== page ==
Satellite data boosts understanding of climate change's effects on kelp
Tapping into 35 years of satellite imagery, researchers at Oregon State University have dramatically enlarged the database regarding how climate change is affecting kelps, near-shore seaweeds that provide food and shelter for fish and protect coastlines from wave damage.
And the Landsat pictures paved the way to some surprising findings: A summer of warm water isn't automatically bad news for kelps, and large winter waves aren't either.
The study was published in Ecology.
"Kelps are fundamentally cold-water species, thus climate change is a problem for them, and worldwide we're losing a lot of them," said the study's corresponding author, Sara Hamilton, a marine biologist pursuing her Ph.D. at OSU. "We're beginning to see evidence of that happening here on the Pacific coast of North America, especially Northern California."
The Landsat program is a joint effort of NASA and the U.S. Geological Survey that has been collecting Earth surface data since 1975 but only recently has been used for kelp monitoring.
The OSU research was the first to use Landsat data to study bull kelp, large seaweeds that grow in "forests" that form canopies in shallow ocean water. There are about 30 genera of them, and while they look like plants, they're actually heterokonts, related to algae.
"Taking technology from other fields and bringing it into the marine sciences to improve our work is really exciting," Hamilton said. "A 35-year dataset in marine biology is really hard to find. It's usually hard to do marine work—it's expensive, you need highly trained divers, and it's dangerous. But we need long-term data to understand climate change and how it impacts populations. This was an exponential increase in the amount of information available about kelp forests in Oregon."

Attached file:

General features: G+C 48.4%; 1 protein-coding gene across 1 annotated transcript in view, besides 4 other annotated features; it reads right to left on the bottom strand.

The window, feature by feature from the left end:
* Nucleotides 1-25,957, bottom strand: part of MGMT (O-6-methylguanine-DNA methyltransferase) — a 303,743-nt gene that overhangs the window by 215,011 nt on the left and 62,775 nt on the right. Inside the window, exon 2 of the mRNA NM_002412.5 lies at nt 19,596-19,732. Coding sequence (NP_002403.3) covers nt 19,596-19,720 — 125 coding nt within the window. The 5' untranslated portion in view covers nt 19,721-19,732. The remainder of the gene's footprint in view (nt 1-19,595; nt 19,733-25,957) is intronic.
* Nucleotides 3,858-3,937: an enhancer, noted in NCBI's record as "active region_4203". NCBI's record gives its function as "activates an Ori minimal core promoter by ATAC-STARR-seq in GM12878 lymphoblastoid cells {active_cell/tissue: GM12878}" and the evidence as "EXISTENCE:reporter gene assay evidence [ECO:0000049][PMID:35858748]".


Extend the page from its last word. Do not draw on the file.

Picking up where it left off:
In 2014, a marine heat wave led to a boom in purple sea urchins whose grazing has been pummeling populations of Nereocystis luetkeana, commonly known as bull kelp, off the Northern California shore ever since.
"But we actually didn't find evidence of loss in bull kelp populations post-2014 in Oregon even though we are right across the border," Hamilton said. "Our findings challenge the picture that's been making the rounds in the news and points to the need for more research, because we really don't understand kelp very well."
Off the Oregon coast, most kelp grows in the southern one-third of the state, the majority of it spread among five distinct reefs.
Kelp data teased from decades of Landsat imagery show that canopy area can vary dramatically from year to year, and that long-term population trends vary from reef to reef. One reef, the Rogue, near Gold Beach, showed a greater population in 2018, the last year of the analysis, than at any point in the last 35 years.
"For the years we surveyed, three of the five reefs remained within historically normal population levels," Hamilton said. "Another one has had low populations for the past 15 years, and the fifth has shifted to somewhat smaller, less variable populations over the last two decades."
Past, extensive research on a perennial kelp species, Macrocystis pyrifera, has suggested that high waves in winter have a negative impact on kelp population, but the current study suggested the opposite for bull kelp, an annual.
"An association between bigger waves and more kelp is 100 percent outside the basic idea of what influences kelp," Hamilton said. "Our study shows that if you change one species, change one geographic area, you get a whole new set of factors emerging."
Hamilton takes pains to point out that while kelp forests can be dazzlingly beautiful, that's not the main reason marine biologists are interested in them.
"We don't study them because they're pretty and we like diving in them, even though they are pretty and we do like diving in them," she said. "Kelp forests are important to the ecosystem and to the human communities living on coastlines."
Kelp forests provide ecosystem services and services to people living nearby, including nursery habitat for juvenile rockfish, urchin fisheries and kelp fisheries.
"People should have access to basic environmental resources that are important to them, and we need to know how these resources are changing and how those changes impact people, often vulnerable people," Hamilton added.